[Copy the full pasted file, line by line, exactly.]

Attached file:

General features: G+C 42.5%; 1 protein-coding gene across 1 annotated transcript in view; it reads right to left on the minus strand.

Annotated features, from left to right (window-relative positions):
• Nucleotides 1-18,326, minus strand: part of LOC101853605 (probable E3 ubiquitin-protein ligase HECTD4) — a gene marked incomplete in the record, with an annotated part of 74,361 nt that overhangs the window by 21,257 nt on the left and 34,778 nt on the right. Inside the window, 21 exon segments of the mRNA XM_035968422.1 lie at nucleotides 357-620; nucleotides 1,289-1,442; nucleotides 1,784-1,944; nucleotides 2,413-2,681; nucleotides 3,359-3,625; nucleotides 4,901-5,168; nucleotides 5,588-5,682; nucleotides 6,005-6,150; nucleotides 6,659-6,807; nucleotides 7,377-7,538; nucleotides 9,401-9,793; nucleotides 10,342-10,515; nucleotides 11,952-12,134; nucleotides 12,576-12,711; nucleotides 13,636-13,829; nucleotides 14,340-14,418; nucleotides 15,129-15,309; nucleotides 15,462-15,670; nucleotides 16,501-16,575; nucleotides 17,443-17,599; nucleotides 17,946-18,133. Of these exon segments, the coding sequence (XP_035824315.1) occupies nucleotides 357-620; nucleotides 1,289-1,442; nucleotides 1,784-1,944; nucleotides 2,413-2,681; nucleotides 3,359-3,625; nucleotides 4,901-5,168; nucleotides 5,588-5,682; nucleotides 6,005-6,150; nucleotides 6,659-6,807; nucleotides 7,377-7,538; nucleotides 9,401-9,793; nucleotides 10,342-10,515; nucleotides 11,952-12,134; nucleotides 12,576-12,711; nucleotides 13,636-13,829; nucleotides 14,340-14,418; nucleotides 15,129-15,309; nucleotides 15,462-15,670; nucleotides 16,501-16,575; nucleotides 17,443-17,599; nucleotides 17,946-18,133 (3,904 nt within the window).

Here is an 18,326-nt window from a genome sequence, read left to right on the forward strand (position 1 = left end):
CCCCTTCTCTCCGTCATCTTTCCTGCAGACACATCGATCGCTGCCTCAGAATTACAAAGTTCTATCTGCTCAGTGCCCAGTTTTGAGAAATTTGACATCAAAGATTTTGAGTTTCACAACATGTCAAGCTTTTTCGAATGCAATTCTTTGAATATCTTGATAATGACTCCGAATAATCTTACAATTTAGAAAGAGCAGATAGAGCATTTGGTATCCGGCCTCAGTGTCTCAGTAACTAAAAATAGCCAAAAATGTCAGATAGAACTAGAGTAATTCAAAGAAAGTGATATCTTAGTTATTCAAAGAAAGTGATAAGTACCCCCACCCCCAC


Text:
General features: G+C 42.5%; 1 protein-coding gene across 1 annotated transcript in view; it reads right to left on the minus strand.

Annotated features, from left to right (window-relative positions):
• Nucleotides 1-18,326, minus strand: part of LOC101853605 (probable E3 ubiquitin-protein ligase HECTD4) — a gene marked incomplete in the record, with an annotated part of 74,361 nt that overhangs the window by 21,257 nt on the left and 34,778 nt on the right. Inside the window, 21 exon segments of the mRNA XM_035968422.1 lie at nucleotides 357-620; nucleotides 1,289-1,442; nucleotides 1,784-1,944; nucleotides 2,413-2,681; nucleotides 3,359-3,625; nucleotides 4,901-5,168; nucleotides 5,588-5,682; nucleotides 6,005-6,150; nucleotides 6,659-6,807; nucleotides 7,377-7,538; nucleotides 9,401-9,793; nucleotides 10,342-10,515; nucleotides 11,952-12,134; nucleotides 12,576-12,711; nucleotides 13,636-13,829; nucleotides 14,340-14,418; nucleotides 15,129-15,309; nucleotides 15,462-15,670; nucleotides 16,501-16,575; nucleotides 17,443-17,599; nucleotides 17,946-18,133. Of these exon segments, the coding sequence (XP_035824315.1) occupies nucleotides 357-620; nucleotides 1,289-1,442; nucleotides 1,784-1,944; nucleotides 2,413-2,681; nucleotides 3,359-3,625; nucleotides 4,901-5,168; nucleotides 5,588-5,682; nucleotides 6,005-6,150; nucleotides 6,659-6,807; nucleotides 7,377-7,538; nucleotides 9,401-9,793; nucleotides 10,342-10,515; nucleotides 11,952-12,134; nucleotides 12,576-12,711; nucleotides 13,636-13,829; nucleotides 14,340-14,418; nucleotides 15,129-15,309; nucleotides 15,462-15,670; nucleotides 16,501-16,575; nucleotides 17,443-17,599; nucleotides 17,946-18,133 (3,904 nt within the window).

Here is an 18,326-nt window from a genome sequence, read left to right on the forward strand (position 1 = left end):
CCCCTTCTCTCCGTCATCTTTCCTGCAGACACATCGATCGCTGCCTCAGAATTACAAAGTTCTATCTGCTCAGTGCCCAGTTTTGAGAAATTTGACATCAAAGATTTTGAGTTTCACAACATGTCAAGCTTTTTCGAATGCAATTCTTTGAATATCTTGATAATGACTCCGAATAATCTTACAATTTAGAAAGAGCAGATAGAGCATTTGGTATCCGGCCTCAGTGTCTCAGTAACTAAAAATAGCCAAAAATGTCAGATAGAACTAGAGTAATTCAAAGAAAGTGATATCTTAGTTATTCAAAGAAAGTGATAAGTACCCCCACCCCCAC